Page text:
6. How does the designer charge? Another cringe fest as we’re talking about money again. Aaargh! However there are numerous ways an interior designer can charge, and this will vary from designer to designer. Be upfront about asking the question and expect transparency in the answer you get. Every client and every job is different, but that doesn’t mean that a designer can make it up as they go along! Your designer should have a pricing structure and be happy to provide a detailed written quotation for your particular project before any work commences.

Hope this helps!

Love Angela xx

Three Interiors

Using Pinterest does not a designer make..

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Ever since the advent of the web, it has gotten easier and easier to create “a look” online. You only need to view Pinterest to see hundreds of thousands of boards that public and professionals alike have pulled together.

I’m not going to deny that I use Pinterest, it’s brilliant for collating a number of ideas and it’s really useful for clients too, they can show their ideas all in one place, pretty much unheard of until Pinterest came along.

Now, don’t get me wrong a lot of Pinterest shots are beguiling. Shot by professional photographers, with amazing lighting and “staged” for that particular shoot, they are of course aspirational. I mean they could make a pig pen look amazing! In fact, a lot of interior shots littered throughout Pinterest, Twitter etc. were intended for the pages of magazines where clever graphics people and Photoshop reign supreme!

These pics here, courtesy of Thrifty & Chic help me to make my point. Okay, okay she’s using these images to talk about “how to fake a clean house” (great post by the way) but you can see the difference in lighting and the obvious staging, slightly different positioning etc. she’s done in the after image compared to before. This is (I’m pretty sure) without the use of Photoshop.

After-ps Before-ps

These bright and shiny social media images do put the pressure on your own portfolio! I know when I look at the photos of my work compared to Pinterest images, they look well, a bit crap if I’m honest. Mostly shot by me and making use of natural light where possible, they just don’t have that “almost hurt your eyes brightness” that the social photos do.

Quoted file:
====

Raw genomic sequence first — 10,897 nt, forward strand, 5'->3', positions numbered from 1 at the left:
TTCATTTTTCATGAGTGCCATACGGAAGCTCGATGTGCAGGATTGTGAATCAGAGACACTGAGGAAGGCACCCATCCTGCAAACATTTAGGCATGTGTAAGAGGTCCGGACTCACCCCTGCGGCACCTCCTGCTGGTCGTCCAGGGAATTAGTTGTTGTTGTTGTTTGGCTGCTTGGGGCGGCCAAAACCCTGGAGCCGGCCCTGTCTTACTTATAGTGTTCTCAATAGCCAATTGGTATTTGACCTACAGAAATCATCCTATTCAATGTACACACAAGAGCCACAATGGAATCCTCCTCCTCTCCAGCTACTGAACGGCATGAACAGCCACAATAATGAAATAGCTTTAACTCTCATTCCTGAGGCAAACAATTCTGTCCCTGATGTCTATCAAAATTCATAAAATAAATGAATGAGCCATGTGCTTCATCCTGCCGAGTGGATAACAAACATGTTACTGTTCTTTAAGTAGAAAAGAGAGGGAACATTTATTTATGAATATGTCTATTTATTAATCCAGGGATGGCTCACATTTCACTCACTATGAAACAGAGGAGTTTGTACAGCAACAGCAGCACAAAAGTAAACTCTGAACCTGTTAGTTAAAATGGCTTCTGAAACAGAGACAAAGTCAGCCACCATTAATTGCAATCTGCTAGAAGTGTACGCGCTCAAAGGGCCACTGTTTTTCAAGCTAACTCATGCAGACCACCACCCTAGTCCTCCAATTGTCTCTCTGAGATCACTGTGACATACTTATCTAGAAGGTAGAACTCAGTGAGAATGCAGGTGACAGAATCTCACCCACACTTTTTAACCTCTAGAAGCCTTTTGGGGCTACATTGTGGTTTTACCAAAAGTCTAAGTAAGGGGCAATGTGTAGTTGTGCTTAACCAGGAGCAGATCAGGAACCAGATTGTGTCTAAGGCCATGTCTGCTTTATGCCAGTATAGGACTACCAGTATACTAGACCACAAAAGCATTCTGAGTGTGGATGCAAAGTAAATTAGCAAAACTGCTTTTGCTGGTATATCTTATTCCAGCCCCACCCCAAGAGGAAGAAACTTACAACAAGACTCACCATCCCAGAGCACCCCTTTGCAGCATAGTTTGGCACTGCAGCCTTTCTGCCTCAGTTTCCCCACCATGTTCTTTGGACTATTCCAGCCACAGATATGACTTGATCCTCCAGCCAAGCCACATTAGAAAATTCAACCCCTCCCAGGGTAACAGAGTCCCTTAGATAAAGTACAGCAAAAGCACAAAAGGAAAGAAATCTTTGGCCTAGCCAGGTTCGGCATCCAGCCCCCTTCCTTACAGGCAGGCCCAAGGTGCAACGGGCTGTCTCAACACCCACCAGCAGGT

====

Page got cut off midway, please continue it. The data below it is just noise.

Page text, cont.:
However, that’s how you can tell when a designer has used “stock” images to create their look. Buyer beware, these same shiny images seem to be suspiciously popping up on designer’s own websites.

When I created my website, I obviously wanted it to look the best and to showcase my work. After bemoaning the fact that my images didn’t look as good as others out there, a marketing friend of mine suggested I pull my portfolio and use a few stock images through my site. I obviously baulked at this. I reasoned that although my work was now starting to be a little dated (that’s a few years of career break for you) that it was at least MY work and once I started to finish more projects they would supersede the older ones. I’ve also decided that calling in a professional or at least investing in some photographic lighting equipment might be an idea going forward. Everyone (including me) is now used to seeing these beautifully lit, professional images. Anything else is bound to look a bit rubbish in comparison!

So, to make my original point using social media does not a designer make. If you see a website that looks like it’s just fallen off the pages of Pinterest, chances are you might be right! Always call and speak to an interior designer and have a checklist of things to ask. Most reputable designers will be more than happy to speak to you on the phone and come and see you for an initial consultation if you feel the call went well. This is usually free of charge (I’m happy to chat over the phone and never charge for an initial face to face consultation)